Measles is a highly contagious viral disease. It is widespread in many parts of the world, with large outbreaks currently occurring in the Philippines, Ukraine, Israel, and in several countries in Western Europe. Travelers infected outside the US can spread measles the United States. Overseas measles outbreaks have led to imported cases and outbreaks in several states, including California.
Key Points and Resources
- Measles is serious. Measles is caused by a virus and can be severe — and even fatal — for small children. Complications include blindness, encephalitis, dehydration (from diarrhea), and pneumonia. People who get sick with measles can suffer lifelong effects. Globally, measles causes more than 100,000 deaths each year.
- Measles is extremely contagious. Someone with measles can infect up to 90% of the people close to them if those people are not immune. Measles has an Ro of 12-18, the highest of any infectious communicable disease.
- Measles can be devastating during pregnancy. Studies suggest that measles infection is associated with an increased risk for miscarriage, stillbirth, premature labor or a low birthweight baby.
- Measles is sneaky. Measles virus can live up to two hours in an airspace where the infected person coughed or sneezed. Infected people can transmit the virus up to four days before and four days after they have the rash. Someone can transmit measles before they even know they have it.
- Measles is very common in many parts of the world. Many countries, including France, Israel, and the Philippines have declared outbreaks. Travelers with measles can bring it back to the US and infect people who are not immune.
- Measles is preventable! The MMR vaccine is safe and effective. The two-dose series is about 97% effective at preventing measles. Because of vaccination, measles deaths have been reduced by 80% since 2000, and more than 21 million lives have been saved.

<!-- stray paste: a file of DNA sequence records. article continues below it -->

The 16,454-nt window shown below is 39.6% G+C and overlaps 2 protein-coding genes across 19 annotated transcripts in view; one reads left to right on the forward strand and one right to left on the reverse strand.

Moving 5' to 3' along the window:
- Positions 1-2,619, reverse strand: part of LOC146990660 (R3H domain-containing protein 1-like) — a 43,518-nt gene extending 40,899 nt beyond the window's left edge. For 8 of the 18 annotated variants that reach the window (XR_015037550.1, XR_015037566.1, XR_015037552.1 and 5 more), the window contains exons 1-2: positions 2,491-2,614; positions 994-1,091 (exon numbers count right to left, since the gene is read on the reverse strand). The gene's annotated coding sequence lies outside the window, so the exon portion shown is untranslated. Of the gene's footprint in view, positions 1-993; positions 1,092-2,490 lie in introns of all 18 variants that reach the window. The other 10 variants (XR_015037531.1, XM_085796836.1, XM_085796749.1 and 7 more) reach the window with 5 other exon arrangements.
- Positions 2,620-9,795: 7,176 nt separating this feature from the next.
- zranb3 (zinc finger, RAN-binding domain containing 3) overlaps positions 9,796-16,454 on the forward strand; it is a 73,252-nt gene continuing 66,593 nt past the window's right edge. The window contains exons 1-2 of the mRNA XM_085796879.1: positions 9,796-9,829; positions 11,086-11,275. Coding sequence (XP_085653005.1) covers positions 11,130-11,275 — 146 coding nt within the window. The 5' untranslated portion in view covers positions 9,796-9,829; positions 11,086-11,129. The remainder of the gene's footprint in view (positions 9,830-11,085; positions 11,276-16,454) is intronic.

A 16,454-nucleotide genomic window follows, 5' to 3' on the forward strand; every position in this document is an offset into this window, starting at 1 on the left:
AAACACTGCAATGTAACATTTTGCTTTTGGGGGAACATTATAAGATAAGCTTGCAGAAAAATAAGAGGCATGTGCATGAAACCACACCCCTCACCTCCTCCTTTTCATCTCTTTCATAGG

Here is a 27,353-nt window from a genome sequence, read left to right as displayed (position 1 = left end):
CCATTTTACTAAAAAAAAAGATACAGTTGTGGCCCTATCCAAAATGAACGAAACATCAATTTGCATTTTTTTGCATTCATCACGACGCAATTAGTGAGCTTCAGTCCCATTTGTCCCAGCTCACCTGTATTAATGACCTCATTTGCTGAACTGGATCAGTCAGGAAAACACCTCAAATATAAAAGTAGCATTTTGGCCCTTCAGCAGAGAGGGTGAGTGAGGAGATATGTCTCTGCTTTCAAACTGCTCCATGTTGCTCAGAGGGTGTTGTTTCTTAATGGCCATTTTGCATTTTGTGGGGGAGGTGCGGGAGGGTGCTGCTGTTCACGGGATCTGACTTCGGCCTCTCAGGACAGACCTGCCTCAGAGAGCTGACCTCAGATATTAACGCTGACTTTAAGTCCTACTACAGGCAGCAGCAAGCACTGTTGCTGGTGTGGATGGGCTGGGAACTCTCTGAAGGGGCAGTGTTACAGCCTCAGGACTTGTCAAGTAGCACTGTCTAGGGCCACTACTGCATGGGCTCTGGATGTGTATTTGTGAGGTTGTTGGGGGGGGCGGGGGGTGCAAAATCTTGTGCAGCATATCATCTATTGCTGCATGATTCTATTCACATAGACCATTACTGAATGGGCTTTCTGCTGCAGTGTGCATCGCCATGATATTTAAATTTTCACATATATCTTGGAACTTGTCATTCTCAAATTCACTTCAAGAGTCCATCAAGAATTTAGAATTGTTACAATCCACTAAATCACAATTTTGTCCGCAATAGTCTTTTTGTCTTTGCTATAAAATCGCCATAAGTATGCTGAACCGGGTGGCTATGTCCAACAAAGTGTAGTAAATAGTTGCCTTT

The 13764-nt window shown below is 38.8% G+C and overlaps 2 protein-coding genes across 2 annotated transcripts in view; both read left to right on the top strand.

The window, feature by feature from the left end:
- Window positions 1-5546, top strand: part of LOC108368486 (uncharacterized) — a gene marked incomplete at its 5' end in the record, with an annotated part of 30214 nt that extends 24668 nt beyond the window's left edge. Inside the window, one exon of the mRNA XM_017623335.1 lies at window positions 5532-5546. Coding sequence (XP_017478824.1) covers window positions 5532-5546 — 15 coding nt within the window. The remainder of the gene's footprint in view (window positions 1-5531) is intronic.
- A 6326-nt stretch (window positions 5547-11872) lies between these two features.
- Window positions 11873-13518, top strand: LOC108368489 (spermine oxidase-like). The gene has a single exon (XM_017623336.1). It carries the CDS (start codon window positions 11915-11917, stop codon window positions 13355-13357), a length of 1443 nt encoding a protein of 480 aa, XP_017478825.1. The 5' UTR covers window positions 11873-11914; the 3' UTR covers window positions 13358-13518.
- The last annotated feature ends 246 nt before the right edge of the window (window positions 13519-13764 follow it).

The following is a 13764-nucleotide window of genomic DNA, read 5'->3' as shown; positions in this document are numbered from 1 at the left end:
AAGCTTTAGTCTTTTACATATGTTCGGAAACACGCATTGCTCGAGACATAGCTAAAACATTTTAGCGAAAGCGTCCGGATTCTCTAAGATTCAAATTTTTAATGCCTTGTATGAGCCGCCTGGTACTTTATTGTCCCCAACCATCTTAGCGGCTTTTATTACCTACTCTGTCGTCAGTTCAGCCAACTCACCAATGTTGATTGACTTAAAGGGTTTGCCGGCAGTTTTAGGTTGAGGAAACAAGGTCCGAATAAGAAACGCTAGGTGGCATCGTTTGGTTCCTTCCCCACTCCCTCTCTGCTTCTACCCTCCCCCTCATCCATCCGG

It takes a community to provide immunity. Bookmark these links and share the fliers. Let’s keep Californians protected against measles and vaccine-preventable disease. #VaccinesWork
The California Department of Public Health Immunization Branch developed two new measles tools for providers.
- Testing guide for California healthcare providers. Should I Test for Measles
- Summary of current recommendations on measles immunizations. Measles Immunization Recommendations – May 22, 2019
Both tools can be found on the CDPH Measles Disease webpage.
Additional Important Webpages
CDPH Measles page: total reported cases to date, disease investigation resources, lab and clinical guidance, and more
CDC Measles page: info for parents and caregivers, providers, and travelers
CDC Parents: Vaccines For Your Children page: measles-specific info for parents
CDC Don’t Let Measles Be Your Travel Souvenir page: tips for travelers
Downloadable Resources CDPH
Fever and Rash? flier for providers
Measles Alert flier for waiting rooms
Measles is Spreading flier for waiting rooms
Traveled Recently? flier for waiting rooms
Attention! You Could Have Measles flier for waiting rooms
Visiting Another Country? flier in English
Visiting Another Country? flier in Tagalog
Visiting Another Country? flier in Amharic, Hmong, Khmer, Oromo, Somali, Spanish, and Vietnamese
CDPH Alerts and Advisories